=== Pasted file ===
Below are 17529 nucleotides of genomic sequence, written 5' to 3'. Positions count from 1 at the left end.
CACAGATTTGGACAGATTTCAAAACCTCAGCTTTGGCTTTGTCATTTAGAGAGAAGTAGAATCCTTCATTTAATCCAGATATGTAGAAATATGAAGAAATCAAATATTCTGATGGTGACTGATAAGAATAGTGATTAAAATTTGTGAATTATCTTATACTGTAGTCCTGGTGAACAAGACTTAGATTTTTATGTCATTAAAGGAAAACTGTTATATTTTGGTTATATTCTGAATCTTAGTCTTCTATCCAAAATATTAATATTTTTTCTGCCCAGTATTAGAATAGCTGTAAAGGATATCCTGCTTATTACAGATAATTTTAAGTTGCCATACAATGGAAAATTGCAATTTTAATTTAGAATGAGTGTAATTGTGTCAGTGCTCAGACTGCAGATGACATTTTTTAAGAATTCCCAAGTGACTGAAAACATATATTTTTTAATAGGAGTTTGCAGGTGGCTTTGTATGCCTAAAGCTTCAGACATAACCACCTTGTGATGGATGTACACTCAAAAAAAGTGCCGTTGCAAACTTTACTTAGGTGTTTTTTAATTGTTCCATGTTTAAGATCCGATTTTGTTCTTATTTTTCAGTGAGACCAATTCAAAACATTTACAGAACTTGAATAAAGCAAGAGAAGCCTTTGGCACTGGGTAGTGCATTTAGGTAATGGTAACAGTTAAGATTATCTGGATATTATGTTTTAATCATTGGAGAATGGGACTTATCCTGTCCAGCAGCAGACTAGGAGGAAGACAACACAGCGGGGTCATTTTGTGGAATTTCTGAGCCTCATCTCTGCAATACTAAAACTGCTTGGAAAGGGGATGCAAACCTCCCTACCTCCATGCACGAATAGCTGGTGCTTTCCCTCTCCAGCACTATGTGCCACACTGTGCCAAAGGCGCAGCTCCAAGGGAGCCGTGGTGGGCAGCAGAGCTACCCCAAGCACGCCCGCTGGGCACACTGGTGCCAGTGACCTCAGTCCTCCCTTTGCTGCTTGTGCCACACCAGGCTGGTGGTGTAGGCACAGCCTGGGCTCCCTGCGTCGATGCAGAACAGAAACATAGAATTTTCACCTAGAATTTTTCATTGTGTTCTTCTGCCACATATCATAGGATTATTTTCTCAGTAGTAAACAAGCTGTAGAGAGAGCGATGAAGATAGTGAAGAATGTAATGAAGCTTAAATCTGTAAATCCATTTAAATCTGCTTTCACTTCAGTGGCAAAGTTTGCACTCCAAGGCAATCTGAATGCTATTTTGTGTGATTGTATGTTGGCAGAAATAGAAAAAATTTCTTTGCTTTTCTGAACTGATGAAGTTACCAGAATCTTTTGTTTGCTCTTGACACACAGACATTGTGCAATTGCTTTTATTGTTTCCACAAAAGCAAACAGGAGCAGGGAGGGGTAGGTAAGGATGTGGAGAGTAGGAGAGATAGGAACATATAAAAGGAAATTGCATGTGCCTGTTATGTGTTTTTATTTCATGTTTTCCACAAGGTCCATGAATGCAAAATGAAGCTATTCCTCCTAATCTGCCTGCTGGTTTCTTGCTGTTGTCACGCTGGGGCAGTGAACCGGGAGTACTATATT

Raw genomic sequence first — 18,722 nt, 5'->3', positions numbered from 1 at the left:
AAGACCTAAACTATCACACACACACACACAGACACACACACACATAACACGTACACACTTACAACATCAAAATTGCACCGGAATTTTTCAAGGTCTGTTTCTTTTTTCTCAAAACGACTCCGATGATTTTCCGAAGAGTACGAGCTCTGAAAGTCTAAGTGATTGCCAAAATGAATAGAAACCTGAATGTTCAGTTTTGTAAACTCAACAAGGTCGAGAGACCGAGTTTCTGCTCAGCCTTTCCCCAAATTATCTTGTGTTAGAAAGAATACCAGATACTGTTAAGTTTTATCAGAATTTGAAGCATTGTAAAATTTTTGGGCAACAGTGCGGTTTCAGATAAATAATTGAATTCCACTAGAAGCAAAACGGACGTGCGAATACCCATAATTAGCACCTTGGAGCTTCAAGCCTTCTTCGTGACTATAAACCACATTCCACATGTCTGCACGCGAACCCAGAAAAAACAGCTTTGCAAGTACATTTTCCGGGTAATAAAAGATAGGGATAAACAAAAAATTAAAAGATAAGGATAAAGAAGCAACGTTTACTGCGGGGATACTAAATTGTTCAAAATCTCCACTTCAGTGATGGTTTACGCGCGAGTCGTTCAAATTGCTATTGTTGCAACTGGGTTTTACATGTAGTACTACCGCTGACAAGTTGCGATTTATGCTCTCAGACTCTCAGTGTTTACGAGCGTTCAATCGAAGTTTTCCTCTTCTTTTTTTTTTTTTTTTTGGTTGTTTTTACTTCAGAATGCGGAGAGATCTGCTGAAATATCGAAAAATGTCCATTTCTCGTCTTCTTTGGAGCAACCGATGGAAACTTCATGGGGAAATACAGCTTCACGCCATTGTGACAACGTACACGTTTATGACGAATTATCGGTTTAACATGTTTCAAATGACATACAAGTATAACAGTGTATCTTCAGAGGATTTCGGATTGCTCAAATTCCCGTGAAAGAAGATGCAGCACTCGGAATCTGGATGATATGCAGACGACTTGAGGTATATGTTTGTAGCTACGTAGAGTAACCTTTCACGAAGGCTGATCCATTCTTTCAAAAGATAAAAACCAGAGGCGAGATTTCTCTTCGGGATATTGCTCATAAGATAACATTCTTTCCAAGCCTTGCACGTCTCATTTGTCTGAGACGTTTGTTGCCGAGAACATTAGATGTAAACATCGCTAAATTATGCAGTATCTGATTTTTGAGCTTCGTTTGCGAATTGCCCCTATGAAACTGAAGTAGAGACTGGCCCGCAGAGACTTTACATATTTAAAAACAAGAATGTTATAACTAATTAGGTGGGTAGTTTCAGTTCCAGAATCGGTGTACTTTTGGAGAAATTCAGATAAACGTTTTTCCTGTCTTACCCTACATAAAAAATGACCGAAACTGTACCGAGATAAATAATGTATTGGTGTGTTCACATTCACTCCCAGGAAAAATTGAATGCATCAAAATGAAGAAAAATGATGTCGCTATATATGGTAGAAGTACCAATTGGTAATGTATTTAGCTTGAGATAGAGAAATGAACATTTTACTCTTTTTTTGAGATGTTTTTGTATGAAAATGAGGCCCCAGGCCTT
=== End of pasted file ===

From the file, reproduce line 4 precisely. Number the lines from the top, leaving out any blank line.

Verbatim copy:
AAGACCTAAACTATCACACACACACACACAGACACACACACACATAACACGTACACACTTACAACATCAAAATTGCACCGGAATTTTTCAAGGTCTGTTTCTTTTTTCTCAAAACGACTCCGATGATTTTCCGAAGAGTACGAGCTCTGAAAGTCTAAGTGATTGCCAAAATGAATAGAAACCTGAATGTTCAGTTTTGTAAACTCAACAAGGTCGAGAGACCGAGTTTCTGCTCAGCCTTTCCCCAAATTATCTTGTGTTAGAAAGAATACCAGATACTGTTAAGTTTTATCAGAATTTGAAGCATTGTAAAATTTTTGGGCAACAGTGCGGTTTCAGATAAATAATTGAATTCCACTAGAAGCAAAACGGACGTGCGAATACCCATAATTAGCACCTTGGAGCTTCAAGCCTTCTTCGTGACTATAAACCACATTCCACATGTCTGCACGCGAACCCAGAAAAAACAGCTTTGCAAGTACATTTTCCGGGTAATAAAAGATAGGGATAAACAAAAAATTAAAAGATAAGGATAAAGAAGCAACGTTTACTGCGGGGATACTAAATTGTTCAAAATCTCCACTTCAGTGATGGTTTACGCGCGAGTCGTTCAAATTGCTATTGTTGCAACTGGGTTTTACATGTAGTACTACCGCTGACAAGTTGCGATTTATGCTCTCAGACTCTCAGTGTTTACGAGCGTTCAATCGAAGTTTTCCTCTTCTTTTTTTTTTTTTTTTTGGTTGTTTTTACTTCAGAATGCGGAGAGATCTGCTGAAATATCGAAAAATGTCCATTTCTCGTCTTCTTTGGAGCAACCGATGGAAACTTCATGGGGAAATACAGCTTCACGCCATTGTGACAACGTACACGTTTATGACGAATTATCGGTTTAACATGTTTCAAATGACATACAAGTATAACAGTGTATCTTCAGAGGATTTCGGATTGCTCAAATTCCCGTGAAAGAAGATGCAGCACTCGGAATCTGGATGATATGCAGACGACTTGAGGTATATGTTTGTAGCTACGTAGAGTAACCTTTCACGAAGGCTGATCCATTCTTTCAAAAGATAAAAACCAGAGGCGAGATTTCTCTTCGGGATATTGCTCATAAGATAACATTCTTTCCAAGCCTTGCACGTCTCATTTGTCTGAGACGTTTGTTGCCGAGAACATTAGATGTAAACATCGCTAAATTATGCAGTATCTGATTTTTGAGCTTCGTTTGCGAATTGCCCCTATGAAACTGAAGTAGAGACTGGCCCGCAGAGACTTTACATATTTAAAAACAAGAATGTTATAACTAATTAGGTGGGTAGTTTCAGTTCCAGAATCGGTGTACTTTTGGAGAAATTCAGATAAACGTTTTTCCTGTCTTACCCTACATAAAAAATGACCGAAACTGTACCGAGATAAATAATGTATTGGTGTGTTCACATTCACTCCCAGGAAAAATTGAATGCATCAAAATGAAGAAAAATGATGTCGCTATATATGGTAGAAGTACCAATTGGTAATGTATTTAGCTTGAGATAGAGAAATGAACATTTTACTCTTTTTTTGAGATGTTTTTGTATGAAAATGAGGCCCCAGGCCTT